Consumer Misinformation and the Brand Premium: A Private Label Blind Taste Test
We run in-store blind taste tests with a retailer’s private label food brands and the leading national brand counterparts in three large CPG categories. In a survey administered during the taste test, subjects self-report very high expectations about the quality of the private labels relative to national brands. However, they predict a relatively low probability of choosing them in a blind taste test. Surprisingly however, an overwhelming majority systematically chooses the private label in the blinded test. During the week after the intervention, the tested private label product market shares increase by 15 share points, on top of a base share of 8 share points. However, the effect diminishes to 8 share points during the second to fourth week after the test and to 2 share points during the second to fifth month after the test. Using a structural model of demand, we show these effects survive controls for point-of-purchase prices, purchase incidence, and the feedback effects of brand loyalty. We also find that the intervention increases the preference for the private label brands, and that it decreases the preference for the national brands, relative to the outside good. The findings are consistent with a treatment effect of information on demand where the memory for this information decays slowly over time. Alternative explanations to the information treatment are ruled out.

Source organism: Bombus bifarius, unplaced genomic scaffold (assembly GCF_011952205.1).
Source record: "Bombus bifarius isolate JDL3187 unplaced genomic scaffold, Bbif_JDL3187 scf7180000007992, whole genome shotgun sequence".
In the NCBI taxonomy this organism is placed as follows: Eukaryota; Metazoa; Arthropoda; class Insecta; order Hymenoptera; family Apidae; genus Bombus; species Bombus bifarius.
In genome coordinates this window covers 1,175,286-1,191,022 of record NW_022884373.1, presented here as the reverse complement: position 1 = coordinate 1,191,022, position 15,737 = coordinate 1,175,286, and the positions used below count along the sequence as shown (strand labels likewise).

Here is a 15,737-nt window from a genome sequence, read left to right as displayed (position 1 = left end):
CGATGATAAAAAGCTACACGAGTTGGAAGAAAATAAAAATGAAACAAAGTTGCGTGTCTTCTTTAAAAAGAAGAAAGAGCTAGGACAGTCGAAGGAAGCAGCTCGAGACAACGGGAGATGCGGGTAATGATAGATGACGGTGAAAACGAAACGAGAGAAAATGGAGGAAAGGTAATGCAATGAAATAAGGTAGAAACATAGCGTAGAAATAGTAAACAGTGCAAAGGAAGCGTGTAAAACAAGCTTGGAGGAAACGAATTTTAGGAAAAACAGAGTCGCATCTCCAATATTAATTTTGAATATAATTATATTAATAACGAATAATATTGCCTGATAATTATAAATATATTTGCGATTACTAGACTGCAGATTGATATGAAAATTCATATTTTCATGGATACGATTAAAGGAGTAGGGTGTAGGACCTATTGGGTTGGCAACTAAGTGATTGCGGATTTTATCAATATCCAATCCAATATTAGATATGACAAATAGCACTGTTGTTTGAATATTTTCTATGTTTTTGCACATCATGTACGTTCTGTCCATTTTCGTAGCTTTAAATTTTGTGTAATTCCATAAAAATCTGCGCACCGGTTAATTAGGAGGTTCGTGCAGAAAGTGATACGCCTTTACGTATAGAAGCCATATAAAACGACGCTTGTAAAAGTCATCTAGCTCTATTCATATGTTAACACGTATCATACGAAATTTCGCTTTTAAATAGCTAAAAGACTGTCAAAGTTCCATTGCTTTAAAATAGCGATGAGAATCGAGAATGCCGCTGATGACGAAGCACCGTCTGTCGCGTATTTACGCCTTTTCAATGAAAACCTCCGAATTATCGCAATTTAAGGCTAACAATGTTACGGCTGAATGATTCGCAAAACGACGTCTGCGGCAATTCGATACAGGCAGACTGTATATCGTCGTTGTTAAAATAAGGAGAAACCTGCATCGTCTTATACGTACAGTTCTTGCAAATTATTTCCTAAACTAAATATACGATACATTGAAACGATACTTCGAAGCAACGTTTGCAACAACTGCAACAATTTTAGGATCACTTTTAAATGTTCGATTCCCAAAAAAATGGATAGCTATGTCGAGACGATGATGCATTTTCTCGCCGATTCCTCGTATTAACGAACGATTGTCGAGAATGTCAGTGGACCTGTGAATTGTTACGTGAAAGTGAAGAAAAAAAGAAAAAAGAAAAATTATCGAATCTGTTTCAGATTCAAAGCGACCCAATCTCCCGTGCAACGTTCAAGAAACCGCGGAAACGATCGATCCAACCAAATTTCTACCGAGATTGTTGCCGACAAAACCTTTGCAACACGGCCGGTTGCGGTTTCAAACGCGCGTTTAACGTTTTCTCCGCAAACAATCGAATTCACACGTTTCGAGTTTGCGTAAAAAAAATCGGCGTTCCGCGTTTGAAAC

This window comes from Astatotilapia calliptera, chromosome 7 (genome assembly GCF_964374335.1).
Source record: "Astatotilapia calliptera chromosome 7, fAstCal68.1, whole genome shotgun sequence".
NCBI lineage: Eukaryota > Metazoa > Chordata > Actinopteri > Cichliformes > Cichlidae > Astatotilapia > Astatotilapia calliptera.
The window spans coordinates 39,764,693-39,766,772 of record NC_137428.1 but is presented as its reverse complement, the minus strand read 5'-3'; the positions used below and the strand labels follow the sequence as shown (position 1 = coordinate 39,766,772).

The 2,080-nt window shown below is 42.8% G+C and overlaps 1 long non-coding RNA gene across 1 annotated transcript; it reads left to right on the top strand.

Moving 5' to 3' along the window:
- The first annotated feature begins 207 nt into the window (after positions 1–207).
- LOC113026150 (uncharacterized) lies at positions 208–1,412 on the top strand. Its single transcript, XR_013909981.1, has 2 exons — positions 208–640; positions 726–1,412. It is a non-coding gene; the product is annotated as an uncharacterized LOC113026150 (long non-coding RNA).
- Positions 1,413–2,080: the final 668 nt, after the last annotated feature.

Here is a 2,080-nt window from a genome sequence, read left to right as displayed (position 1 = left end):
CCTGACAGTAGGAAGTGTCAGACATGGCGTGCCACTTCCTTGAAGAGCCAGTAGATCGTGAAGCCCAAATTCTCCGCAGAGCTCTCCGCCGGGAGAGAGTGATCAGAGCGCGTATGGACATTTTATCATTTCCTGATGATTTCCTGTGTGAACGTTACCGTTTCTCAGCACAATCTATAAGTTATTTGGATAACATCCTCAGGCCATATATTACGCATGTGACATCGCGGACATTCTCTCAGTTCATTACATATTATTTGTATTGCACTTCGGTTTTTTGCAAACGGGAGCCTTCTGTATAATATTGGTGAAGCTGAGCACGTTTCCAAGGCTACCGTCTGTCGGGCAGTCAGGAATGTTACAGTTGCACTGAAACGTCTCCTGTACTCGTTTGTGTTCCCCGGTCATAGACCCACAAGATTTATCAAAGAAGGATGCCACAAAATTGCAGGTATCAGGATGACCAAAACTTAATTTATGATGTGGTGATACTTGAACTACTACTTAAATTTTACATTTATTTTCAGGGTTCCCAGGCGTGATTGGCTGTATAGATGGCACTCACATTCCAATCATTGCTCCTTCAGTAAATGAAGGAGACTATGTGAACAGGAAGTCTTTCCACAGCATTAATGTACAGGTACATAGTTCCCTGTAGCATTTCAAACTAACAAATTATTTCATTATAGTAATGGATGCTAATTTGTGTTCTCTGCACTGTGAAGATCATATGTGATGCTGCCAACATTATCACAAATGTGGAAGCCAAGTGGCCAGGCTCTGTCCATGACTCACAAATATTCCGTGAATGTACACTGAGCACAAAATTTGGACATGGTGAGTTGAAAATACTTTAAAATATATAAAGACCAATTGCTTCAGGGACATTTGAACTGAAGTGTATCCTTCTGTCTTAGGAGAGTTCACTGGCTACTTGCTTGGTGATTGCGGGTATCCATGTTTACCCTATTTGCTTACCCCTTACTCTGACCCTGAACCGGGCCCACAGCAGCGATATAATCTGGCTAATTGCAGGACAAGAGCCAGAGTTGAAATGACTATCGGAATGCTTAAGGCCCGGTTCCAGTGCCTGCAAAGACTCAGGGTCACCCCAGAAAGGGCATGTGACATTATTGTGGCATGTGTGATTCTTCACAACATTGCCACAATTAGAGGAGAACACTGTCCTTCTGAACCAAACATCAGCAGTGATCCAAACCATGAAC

We are grateful to Bob Mariano and Roundy’s Supermarkets for providing the data for this project. We benefitted from the comments and suggestions of Bryan Bollinger, Guido Imbens and Moshen Bayati, along with seminar participants at McGill University, the 2016 Data Science Academy at AC Nielsen, the 2016 Kilts Center Marketing Insights Conference and the 2016 Marketing Science Conference in Shanghai. Bronnenberg acknowledges research support from Stanford University as the 2017-2018 GSB Trust Faculty Fellow; Dubé acknowledges research support from the Kilts Center for Marketing and the Charles E. Merrill faculty research fund; and Sanders acknowledges the Marketing Science Institute for research support. The views expressed herein are those of the authors and do not necessarily reflect the views of the National Bureau of Economic Research.
Bart J. Bronnenberg & Jean-Pierre Dubé & Robert E. Sanders, 2020. "Consumer Misinformation and the Brand Premium: A Private Label Blind Taste Test," Marketing Science, vol 39(2), pages 382-406.